In preparation for what may be the largest Skagit River flood since 2006, some upriver communities began voluntary evacuations Tuesday.
The river was expected to reach flood stage near Concrete on Tuesday night, and high water is forecast to make its way through the Skagit Valley on Wednesday and Thursday.
Late Tuesday, Hamilton Mayor Joan Cromley asked residents to begin evacuating, the Cape Horn community started voluntary evacuations, and the Lyman Town Council called off its 7 p.m. meeting.
Lyman Public Works Operator Matt Jennings said the town hadn't seen flood water as of 4 p.m. Tuesday, but river levels had risen noticeably throughout the day.
Town staff were clearing storm drains to help prevent flooding on the streets, and offered sandbags to the neighboring town of Hamilton, Jennings said.
Cromley said the river hadn't left its banks in Hamilton as of 4 p.m. Tuesday, and the town council decided to keep its 7 p.m. meeting time in order to give residents at the meeting an update of the situation.
The National Oceanic and Atmospheric Administration's Northwest River Forecast Center expects the river to crest at 37.44 feet in Concrete about 10 a.m. Wednesday, and at about 33.49 feet in Mount Vernon early Thursday.
Flood level is 28 feet.
"We're probably looking at at least water in town. The question just is how much Mother Nature is going to dump on us," Cromley said.
Skagit County Emergency Operations Center spokesman Given Kutz said the Skagit River last went over 37 feet in Concrete when it reached 39.79 feet Nov. 6, 2006.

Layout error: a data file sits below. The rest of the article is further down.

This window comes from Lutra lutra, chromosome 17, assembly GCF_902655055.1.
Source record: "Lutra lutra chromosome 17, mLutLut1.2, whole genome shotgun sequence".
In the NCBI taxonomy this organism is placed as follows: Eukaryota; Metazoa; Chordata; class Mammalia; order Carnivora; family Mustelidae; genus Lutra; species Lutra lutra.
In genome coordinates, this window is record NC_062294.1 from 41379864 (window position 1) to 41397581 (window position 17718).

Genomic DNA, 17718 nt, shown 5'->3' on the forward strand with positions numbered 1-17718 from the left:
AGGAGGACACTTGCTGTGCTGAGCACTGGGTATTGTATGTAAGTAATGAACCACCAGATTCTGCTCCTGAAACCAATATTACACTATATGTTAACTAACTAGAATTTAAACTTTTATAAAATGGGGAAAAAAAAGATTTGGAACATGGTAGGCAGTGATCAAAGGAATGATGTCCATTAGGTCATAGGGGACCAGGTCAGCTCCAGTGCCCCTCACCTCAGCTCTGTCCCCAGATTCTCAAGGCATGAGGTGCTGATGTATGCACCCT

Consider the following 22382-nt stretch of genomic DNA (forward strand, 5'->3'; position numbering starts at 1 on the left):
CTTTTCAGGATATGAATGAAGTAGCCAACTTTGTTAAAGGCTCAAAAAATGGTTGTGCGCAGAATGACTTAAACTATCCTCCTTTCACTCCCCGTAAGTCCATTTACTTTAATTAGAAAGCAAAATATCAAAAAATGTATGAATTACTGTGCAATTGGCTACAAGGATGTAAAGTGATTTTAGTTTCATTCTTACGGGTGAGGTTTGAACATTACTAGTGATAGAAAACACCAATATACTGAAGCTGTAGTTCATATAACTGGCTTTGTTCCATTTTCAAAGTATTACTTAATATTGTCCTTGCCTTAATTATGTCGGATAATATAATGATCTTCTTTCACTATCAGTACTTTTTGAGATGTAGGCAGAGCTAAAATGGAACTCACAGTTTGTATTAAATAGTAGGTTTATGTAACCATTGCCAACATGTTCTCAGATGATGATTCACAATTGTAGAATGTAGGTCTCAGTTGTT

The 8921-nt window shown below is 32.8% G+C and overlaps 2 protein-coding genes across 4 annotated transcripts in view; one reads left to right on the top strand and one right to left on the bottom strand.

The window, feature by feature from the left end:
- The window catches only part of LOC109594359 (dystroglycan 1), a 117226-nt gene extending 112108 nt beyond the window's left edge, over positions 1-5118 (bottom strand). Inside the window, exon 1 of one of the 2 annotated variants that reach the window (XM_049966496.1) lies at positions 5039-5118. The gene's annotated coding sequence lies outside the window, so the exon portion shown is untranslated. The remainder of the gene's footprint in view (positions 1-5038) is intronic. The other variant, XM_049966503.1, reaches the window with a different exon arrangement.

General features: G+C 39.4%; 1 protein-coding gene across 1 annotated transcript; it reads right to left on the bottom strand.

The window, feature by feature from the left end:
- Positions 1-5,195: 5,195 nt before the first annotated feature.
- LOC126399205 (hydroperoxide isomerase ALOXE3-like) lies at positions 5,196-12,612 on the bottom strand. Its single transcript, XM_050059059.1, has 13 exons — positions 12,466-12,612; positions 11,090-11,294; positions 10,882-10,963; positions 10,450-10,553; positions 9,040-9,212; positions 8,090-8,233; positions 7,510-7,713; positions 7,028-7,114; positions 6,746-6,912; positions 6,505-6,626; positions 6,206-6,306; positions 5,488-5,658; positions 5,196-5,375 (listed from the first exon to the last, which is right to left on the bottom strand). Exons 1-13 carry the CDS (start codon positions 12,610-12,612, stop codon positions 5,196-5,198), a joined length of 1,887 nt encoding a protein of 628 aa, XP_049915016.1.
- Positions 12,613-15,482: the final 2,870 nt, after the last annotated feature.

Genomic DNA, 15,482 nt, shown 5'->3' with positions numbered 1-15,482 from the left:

The river reached 42.19 feet in Concrete on Oct. 21, 2003.
"Right now it's kind of a fluid situation. Whether we get there (to 37 feet at Concrete) or not kind of depends on the Sauk River ... where it comes in at Concrete because most of the rain is south of the Skagit right now," he said.
He said Skagit 911 had a meeting at 5 p.m. Tuesday to discuss response procedures through the week.
According to a fax from the Skagit County Board of Commissioners, the county declared an emergency as of 1 p.m. Tuesday.
The commissioners passed an emergency resolution that authorized county departments to assign personnel and funding as needed to "help prevent further damage to property and government infrastructure."
Mount Vernon Public Works Director Esco Bell said the city is gearing up to put stop logs into the Skagit River floodwall downtown.
Some of the temporary bracing is already in place from the last flood in November. This will be the second time the city has used stop logs since the floodwall has been in place.
"We've got a major flood predicted for Thursday morning ... about half a foot below the openings of the downtown floodwall," he said. "There's no sense in cutting it that close when we've got something we can deploy as easily as we can."
The floodwall in downtown Mount Vernon has been in place for two flood seasons. It has changed the way the city responds to flood risks.
"It is so much easier than what we did before," Bell said. "On this kind of a flood what we would be working on now would be whether to pull the trigger to mobilize about up to 2,000 volunteers, 150,000 sandbags and about 12 hours of hard work."
Instead, a team of city staff will head out this morning to put stop logs in place.